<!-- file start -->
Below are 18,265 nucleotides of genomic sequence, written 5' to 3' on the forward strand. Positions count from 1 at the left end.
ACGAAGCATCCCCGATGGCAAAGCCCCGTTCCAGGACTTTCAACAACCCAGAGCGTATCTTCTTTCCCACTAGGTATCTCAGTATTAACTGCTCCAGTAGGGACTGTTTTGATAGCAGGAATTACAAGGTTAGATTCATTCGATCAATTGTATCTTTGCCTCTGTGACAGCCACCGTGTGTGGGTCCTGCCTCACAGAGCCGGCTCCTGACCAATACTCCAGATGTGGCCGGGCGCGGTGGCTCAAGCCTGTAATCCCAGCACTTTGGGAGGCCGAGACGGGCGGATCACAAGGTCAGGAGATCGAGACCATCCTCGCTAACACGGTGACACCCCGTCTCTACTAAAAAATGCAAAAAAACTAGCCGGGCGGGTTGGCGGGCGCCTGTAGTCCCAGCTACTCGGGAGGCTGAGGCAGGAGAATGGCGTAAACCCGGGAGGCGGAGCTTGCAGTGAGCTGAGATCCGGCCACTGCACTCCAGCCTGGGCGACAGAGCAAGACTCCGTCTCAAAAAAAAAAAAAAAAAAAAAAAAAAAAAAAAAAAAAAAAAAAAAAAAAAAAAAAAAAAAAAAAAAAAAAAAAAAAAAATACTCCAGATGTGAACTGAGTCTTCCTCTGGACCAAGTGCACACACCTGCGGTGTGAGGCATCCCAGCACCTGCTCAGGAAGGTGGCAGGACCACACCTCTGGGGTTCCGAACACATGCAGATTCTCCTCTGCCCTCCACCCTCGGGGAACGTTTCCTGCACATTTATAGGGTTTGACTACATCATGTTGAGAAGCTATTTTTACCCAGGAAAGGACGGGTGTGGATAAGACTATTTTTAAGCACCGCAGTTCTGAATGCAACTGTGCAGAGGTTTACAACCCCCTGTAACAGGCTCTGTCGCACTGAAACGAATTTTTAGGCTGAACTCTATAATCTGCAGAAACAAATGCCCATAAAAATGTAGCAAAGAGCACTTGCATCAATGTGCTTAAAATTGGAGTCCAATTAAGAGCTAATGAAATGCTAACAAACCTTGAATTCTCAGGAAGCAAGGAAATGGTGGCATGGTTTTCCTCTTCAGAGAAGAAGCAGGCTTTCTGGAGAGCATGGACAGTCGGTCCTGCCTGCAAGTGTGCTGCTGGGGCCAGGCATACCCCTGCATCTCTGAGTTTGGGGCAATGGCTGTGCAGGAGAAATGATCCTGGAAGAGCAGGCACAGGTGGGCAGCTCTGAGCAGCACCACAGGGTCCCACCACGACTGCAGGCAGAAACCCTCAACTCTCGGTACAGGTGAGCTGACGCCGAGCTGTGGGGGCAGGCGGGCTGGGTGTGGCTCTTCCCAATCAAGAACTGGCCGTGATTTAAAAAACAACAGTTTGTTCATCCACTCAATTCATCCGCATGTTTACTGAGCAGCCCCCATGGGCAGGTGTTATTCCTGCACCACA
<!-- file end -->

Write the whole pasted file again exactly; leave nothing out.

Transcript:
Below are 18,265 nucleotides of genomic sequence, written 5' to 3' on the forward strand. Positions count from 1 at the left end.
ACGAAGCATCCCCGATGGCAAAGCCCCGTTCCAGGACTTTCAACAACCCAGAGCGTATCTTCTTTCCCACTAGGTATCTCAGTATTAACTGCTCCAGTAGGGACTGTTTTGATAGCAGGAATTACAAGGTTAGATTCATTCGATCAATTGTATCTTTGCCTCTGTGACAGCCACCGTGTGTGGGTCCTGCCTCACAGAGCCGGCTCCTGACCAATACTCCAGATGTGGCCGGGCGCGGTGGCTCAAGCCTGTAATCCCAGCACTTTGGGAGGCCGAGACGGGCGGATCACAAGGTCAGGAGATCGAGACCATCCTCGCTAACACGGTGACACCCCGTCTCTACTAAAAAATGCAAAAAAACTAGCCGGGCGGGTTGGCGGGCGCCTGTAGTCCCAGCTACTCGGGAGGCTGAGGCAGGAGAATGGCGTAAACCCGGGAGGCGGAGCTTGCAGTGAGCTGAGATCCGGCCACTGCACTCCAGCCTGGGCGACAGAGCAAGACTCCGTCTCAAAAAAAAAAAAAAAAAAAAAAAAAAAAAAAAAAAAAAAAAAAAAAAAAAAAAAAAAAAAAAAAAAAAAAAAAAAAAAATACTCCAGATGTGAACTGAGTCTTCCTCTGGACCAAGTGCACACACCTGCGGTGTGAGGCATCCCAGCACCTGCTCAGGAAGGTGGCAGGACCACACCTCTGGGGTTCCGAACACATGCAGATTCTCCTCTGCCCTCCACCCTCGGGGAACGTTTCCTGCACATTTATAGGGTTTGACTACATCATGTTGAGAAGCTATTTTTACCCAGGAAAGGACGGGTGTGGATAAGACTATTTTTAAGCACCGCAGTTCTGAATGCAACTGTGCAGAGGTTTACAACCCCCTGTAACAGGCTCTGTCGCACTGAAACGAATTTTTAGGCTGAACTCTATAATCTGCAGAAACAAATGCCCATAAAAATGTAGCAAAGAGCACTTGCATCAATGTGCTTAAAATTGGAGTCCAATTAAGAGCTAATGAAATGCTAACAAACCTTGAATTCTCAGGAAGCAAGGAAATGGTGGCATGGTTTTCCTCTTCAGAGAAGAAGCAGGCTTTCTGGAGAGCATGGACAGTCGGTCCTGCCTGCAAGTGTGCTGCTGGGGCCAGGCATACCCCTGCATCTCTGAGTTTGGGGCAATGGCTGTGCAGGAGAAATGATCCTGGAAGAGCAGGCACAGGTGGGCAGCTCTGAGCAGCACCACAGGGTCCCACCACGACTGCAGGCAGAAACCCTCAACTCTCGGTACAGGTGAGCTGACGCCGAGCTGTGGGGGCAGGCGGGCTGGGTGTGGCTCTTCCCAATCAAGAACTGGCCGTGATTTAAAAAACAACAGTTTGTTCATCCACTCAATTCATCCGCATGTTTACTGAGCAGCCCCCATGGGCAGGTGTTATTCCTGCACCACA